Mothering Through Depression and an Undocumented Immigration Status

Mothering Through Depression and an Undocumented Immigration Status

Wednesday, June 11, 2014

By Javi Infante

When I found out I was pregnant I was nine weeks along, and in a new relationship with someone who was not the father of my baby. My boyfriend had just arrived from his three-month boot camp with the Marine Corps, we had been in love years back and reconnected after he got home. This was finally our chance to be happy together. But that’s not how things turned out.

At 20 years old, I was scared, but excitedly anticipated the arrival of this baby, even as it was a baby that had been conceived too late into the relationship between his father and I. I was mentally and emotionally way out of that loop, but I stuck it out because I had always wanted to be a mother and figured I knew this guy enough (we had been together for one and a half years) to let him be the father of my first baby. I thought, “Everything always works out for the better,” but until that moment I hadn’t learned what that really meant.

My pregnancy was a dream. I never felt sick, except for when cashews and scrambled eggs were near me. I slept for hours on end face down until about 20 weeks (five months) of gestation because that’s when I started to show. I loved rubbing my belly, running my fingertips in circles, already loving what was in my growing womb, feeling him move. I thought how lucky I was to finally meet my son that August in 2008 while I endured an unbearably hot summer. At 39 weeks, his father, my mom, and I checked into Valley Presbyterian Hospital to have my cesarean section. The doctor had told me in order to save me the possible pain from my hip dislocation, his best bet was to cut me open instead of risking having my hips add on pain while birthing my son.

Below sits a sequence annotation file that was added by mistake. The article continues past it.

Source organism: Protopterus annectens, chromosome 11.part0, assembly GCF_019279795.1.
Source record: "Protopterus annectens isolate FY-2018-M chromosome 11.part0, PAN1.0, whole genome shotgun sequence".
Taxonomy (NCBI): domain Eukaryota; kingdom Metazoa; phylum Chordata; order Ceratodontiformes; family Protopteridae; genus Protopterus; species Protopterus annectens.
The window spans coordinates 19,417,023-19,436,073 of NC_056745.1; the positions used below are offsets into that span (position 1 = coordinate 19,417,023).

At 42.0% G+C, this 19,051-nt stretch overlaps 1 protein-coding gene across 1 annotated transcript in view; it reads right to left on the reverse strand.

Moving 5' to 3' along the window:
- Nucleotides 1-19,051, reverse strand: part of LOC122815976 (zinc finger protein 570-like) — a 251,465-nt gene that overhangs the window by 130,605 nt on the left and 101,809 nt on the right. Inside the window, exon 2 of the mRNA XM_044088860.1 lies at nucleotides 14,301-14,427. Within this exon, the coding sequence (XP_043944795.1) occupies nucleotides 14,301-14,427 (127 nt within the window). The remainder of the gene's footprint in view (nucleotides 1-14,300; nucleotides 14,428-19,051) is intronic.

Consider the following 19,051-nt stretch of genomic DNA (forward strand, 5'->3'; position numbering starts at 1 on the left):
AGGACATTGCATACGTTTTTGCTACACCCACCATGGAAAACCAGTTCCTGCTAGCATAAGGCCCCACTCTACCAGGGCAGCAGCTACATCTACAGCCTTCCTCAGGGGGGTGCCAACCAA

My Marine boyfriend was long gone because I chose to not be taken care of by him and have to lie to my son about who his real father was. He had tried to be compassionate, and offered to pay for an abortion to get rid of this thing that stood between us and our happiness. I declined. He offered to take care of me with the condition to never tell the baby that his biological father even existed, he wanted to take over completely, but something didn’t feel right about that and we broke up. That’s entirely another story to tell.

After my epidural, I felt everything go fast. I was just another patient in the doctor and nurses’ busy schedules. I felt myself slowly decline from then. They had to connect oxygen tubes through my nose as it got harder for me to breathe, they kept on pulling me side to side, everything was numb from the waist down, but I felt the pressure. After a few minutes, I heard what sounded to me like the loud meow of a kitten, high-pitched and catching up to his lungs. His father brought him over, wrapped in the hospital’s blanket and a beanie.

Paolo looked pink, and too pretty to be a newborn, his eyes learning to open. The nurses took him, and moved me quickly to the recovery room. The numbness began to leave my body, I started to feel my abdomen hurt, swollen, bruised, it was a stapled wound. What was once stretched out 43 inches around my core was now flat, like a deflated balloon. Soreness ran from my center all through my body. I cried. Still drugged, I attempted to stretch my hand for someone to hold me, but there was no one who understood my pain.

I continued to feel the physical pain from surgery for a good two months after. My sleep pattern had changed drastically. My breasts were heavy with milk, but also sore and hot. Paolo wouldn’t latch onto me, he wasn’t drinking my milk, and it was accumulating. He cried. I cried. I woke up every two hours to feed him, and rock him back to sleep. I had difficulty getting up, moving around, laughing, being myself. I felt different, there was nothing left of who I was just months ago. I was unhappy. I wasn’t enjoying anything of this new stage in my life. I felt out of place, like I didn’t belong. I felt I had wished for something that was granted to me, but then realized I didn’t want it.

I wanted to sleep and not look at my scarred and stretch-marked stomach, slip in my jeans and escape to the beach, but I couldn’t. Every day for three years I wanted to run away from this, from motherhood, from this anchoring sense of entrapment. Holding my son did not fulfill me. I thought of a million other things I could be doing except this. Yet, I had to be there. I would talk myself out of the ‘I wanna be free’ thoughts. I had to pull through somehow. This looked like post-partum depression.